In addition, the Syrian Electronic Army attacked companies dealing with Internet-based media products and computer systems (mainly email servers) of government sources in countries of the region, and leaked content and correspondence from these servers to embarrass and harm Syria’s enemies. As part of this campaign, the group breached email servers in the office of the Turkish prime minister, the Turkish Interior Ministry, Qatar government ministries, Saudi Arabia’s Defense Ministry, the Arab League and more.. 

The increase in the scope of news reports and rise in tension related to the possible American assault on Syria has led to activity on two levels: On Aug. 27, SEA announced that it succeeded in changing the registration data of Twitter’s domain, and attached a picture testifying to this. The next day, SEA published a list of additional addresses connected to Twitter, addresses that SEA ostensibly breached, including Twitter in the United Arab Emirates and in Great Britain. SEA also breached the domain-name server (DNS) of The New York Times and of the Huffington Post. Simultaneously, SEA publicized that the Name.com company that provides it with storage services suspended all its site activities until the morning of Sept. 1.

In addition, links appeared on the Facebook account of the Syrian Electronic Army (during the evening of Aug. 31) to the official Facebook pages of the US Marines, President Obama, CNN and The Associated Press, accompanied by explanations in Arabic. Were these future targets of the Syrian Electronic Army activists? Yes indeed; on Sept. 2, they breached the Facebook page of the Marine Corps.

Yet the Syrian Electronic Army does not only serve as an instrument of attack against Syria’s enemies, both external and internal, but also as a propaganda tool for the benefit of the Syrian government and those who head it. As the reports about an approaching American attack proliferate and as tensions rise, SEA has intensified its propaganda activities and responds to events via Twitter messages in which it states that its activists are planning “many surprises,” and are readied for an attack.

SEA also documents demonstrations against the planned attack; it published an announcement in which the Syrian defense minister stated that his army is ready to grapple with “any type of military aggression.” SEA also publicized various propaganda posters and cries of encouragement for the Syrian army and for Assad.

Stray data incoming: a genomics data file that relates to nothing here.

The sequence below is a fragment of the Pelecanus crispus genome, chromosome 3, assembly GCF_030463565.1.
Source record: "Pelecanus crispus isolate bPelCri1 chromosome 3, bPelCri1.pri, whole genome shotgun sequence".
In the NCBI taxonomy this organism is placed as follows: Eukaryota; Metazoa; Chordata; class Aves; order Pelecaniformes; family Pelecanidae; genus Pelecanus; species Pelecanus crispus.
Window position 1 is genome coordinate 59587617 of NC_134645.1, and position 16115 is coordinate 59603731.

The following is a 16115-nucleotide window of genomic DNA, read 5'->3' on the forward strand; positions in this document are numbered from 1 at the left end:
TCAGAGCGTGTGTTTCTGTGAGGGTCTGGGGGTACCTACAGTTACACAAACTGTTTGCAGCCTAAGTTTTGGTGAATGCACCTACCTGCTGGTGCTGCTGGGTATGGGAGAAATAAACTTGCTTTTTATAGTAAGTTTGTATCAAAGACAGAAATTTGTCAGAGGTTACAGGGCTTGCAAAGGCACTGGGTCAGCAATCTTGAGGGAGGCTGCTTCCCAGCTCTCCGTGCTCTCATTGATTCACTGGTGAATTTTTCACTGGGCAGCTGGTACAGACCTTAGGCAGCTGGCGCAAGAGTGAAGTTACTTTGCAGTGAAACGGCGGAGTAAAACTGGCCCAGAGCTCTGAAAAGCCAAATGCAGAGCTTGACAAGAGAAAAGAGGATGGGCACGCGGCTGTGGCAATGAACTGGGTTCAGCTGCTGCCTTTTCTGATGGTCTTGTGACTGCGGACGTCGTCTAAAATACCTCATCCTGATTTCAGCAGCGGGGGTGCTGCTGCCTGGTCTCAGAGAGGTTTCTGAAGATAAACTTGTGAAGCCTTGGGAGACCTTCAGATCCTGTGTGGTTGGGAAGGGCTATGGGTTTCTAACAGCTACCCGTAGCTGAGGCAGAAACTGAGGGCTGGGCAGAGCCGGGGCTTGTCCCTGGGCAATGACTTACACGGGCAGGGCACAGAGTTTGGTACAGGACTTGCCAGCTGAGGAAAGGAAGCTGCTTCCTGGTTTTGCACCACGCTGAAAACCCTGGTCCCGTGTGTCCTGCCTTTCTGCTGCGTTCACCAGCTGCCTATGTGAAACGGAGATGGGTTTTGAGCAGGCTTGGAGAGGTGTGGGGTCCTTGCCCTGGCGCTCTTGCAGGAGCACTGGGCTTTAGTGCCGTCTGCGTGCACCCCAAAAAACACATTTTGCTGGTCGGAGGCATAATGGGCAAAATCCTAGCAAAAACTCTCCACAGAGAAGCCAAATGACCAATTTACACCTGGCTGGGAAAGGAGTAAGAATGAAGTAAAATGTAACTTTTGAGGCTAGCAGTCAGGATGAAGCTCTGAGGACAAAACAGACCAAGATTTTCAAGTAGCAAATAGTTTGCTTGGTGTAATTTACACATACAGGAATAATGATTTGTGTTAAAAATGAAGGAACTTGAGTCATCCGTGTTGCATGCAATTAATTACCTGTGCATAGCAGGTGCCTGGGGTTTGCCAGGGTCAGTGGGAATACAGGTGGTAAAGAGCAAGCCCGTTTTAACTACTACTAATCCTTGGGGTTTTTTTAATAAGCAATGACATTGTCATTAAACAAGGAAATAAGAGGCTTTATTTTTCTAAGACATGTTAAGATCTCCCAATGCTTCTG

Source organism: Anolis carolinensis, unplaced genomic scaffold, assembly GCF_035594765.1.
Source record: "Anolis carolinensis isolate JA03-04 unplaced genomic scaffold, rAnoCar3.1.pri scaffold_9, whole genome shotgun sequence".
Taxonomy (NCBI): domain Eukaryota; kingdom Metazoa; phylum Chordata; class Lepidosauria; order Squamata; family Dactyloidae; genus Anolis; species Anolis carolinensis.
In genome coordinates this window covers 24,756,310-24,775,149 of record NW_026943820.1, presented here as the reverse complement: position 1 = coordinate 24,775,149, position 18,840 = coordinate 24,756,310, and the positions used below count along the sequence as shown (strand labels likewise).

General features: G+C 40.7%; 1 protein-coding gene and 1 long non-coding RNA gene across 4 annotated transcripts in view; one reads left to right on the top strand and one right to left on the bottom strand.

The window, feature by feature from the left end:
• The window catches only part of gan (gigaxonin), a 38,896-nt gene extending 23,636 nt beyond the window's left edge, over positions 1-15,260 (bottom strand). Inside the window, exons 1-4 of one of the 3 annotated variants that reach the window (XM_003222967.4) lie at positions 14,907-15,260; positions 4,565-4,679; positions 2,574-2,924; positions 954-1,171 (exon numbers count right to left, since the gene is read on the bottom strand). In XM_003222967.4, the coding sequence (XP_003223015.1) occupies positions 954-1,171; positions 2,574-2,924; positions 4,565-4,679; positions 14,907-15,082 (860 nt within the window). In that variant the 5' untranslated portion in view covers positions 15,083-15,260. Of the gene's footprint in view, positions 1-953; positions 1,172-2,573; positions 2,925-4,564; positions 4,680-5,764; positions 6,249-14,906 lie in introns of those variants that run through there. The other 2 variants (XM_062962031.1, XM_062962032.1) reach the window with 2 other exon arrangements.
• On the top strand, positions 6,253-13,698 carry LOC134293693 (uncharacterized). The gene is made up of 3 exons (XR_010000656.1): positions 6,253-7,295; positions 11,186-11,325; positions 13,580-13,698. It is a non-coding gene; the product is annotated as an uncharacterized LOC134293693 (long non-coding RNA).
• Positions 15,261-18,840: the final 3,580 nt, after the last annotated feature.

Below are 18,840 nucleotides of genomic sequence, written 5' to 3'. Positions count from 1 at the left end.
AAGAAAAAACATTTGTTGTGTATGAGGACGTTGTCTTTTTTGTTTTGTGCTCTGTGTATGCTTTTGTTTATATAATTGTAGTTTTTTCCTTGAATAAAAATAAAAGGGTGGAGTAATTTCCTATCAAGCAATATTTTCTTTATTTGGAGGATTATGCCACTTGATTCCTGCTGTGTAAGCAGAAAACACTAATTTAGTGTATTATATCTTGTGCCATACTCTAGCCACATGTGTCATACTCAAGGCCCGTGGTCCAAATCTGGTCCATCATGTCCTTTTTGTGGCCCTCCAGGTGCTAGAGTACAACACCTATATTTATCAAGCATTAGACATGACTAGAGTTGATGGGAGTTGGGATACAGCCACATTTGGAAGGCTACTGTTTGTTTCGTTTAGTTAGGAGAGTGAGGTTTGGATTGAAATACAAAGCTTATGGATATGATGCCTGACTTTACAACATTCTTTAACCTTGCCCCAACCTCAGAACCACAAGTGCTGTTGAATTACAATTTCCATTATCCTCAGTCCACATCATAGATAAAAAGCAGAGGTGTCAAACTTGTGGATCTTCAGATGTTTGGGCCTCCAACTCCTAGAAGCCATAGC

As part of the psychological warfare being conducted in the online arena, a Twitter account was opened recently, purporting to belong to the SEA, with condemnations of the Syrian leadership and its use of chemical weapons.

The Syrian Electronic Army, operating in cyberspace, is probably not the fruit of independent initiative but, instead, supported by Syrian governmental bodies in order to fight Syria’s enemies, both internal and external, on the cyber front. Its emphasis is on its war against other governments in the region and against the Western media. So far, its attacks have not been high quality and cannot cause real damage to a country’s infrastructure. Instead the attacks have been against Internet sites and email servers; these actions are well reported in the media but cause psychological damage, rather than real harm. 

While action against Israel has been marginal to date, we must be cognizant of this organization, its objectives, capabilities and activities. We must keep tabs on the repercussions and media damage caused by such simple actions as breaching a Twitter account.

Tal Pavel holds a doctorate in Middle Eastern Studies from Bar Ilan University and is an expert on Internet and information technologies in the Middle East and the Islamic world. He lectures at the Communication School of the Netanya Academic College. Pavel is the founder and owner of Middleeasternet company, and is engaged in research, consulting and lecturing in the field of Internet and online threats from the Middle East and the Islamic world.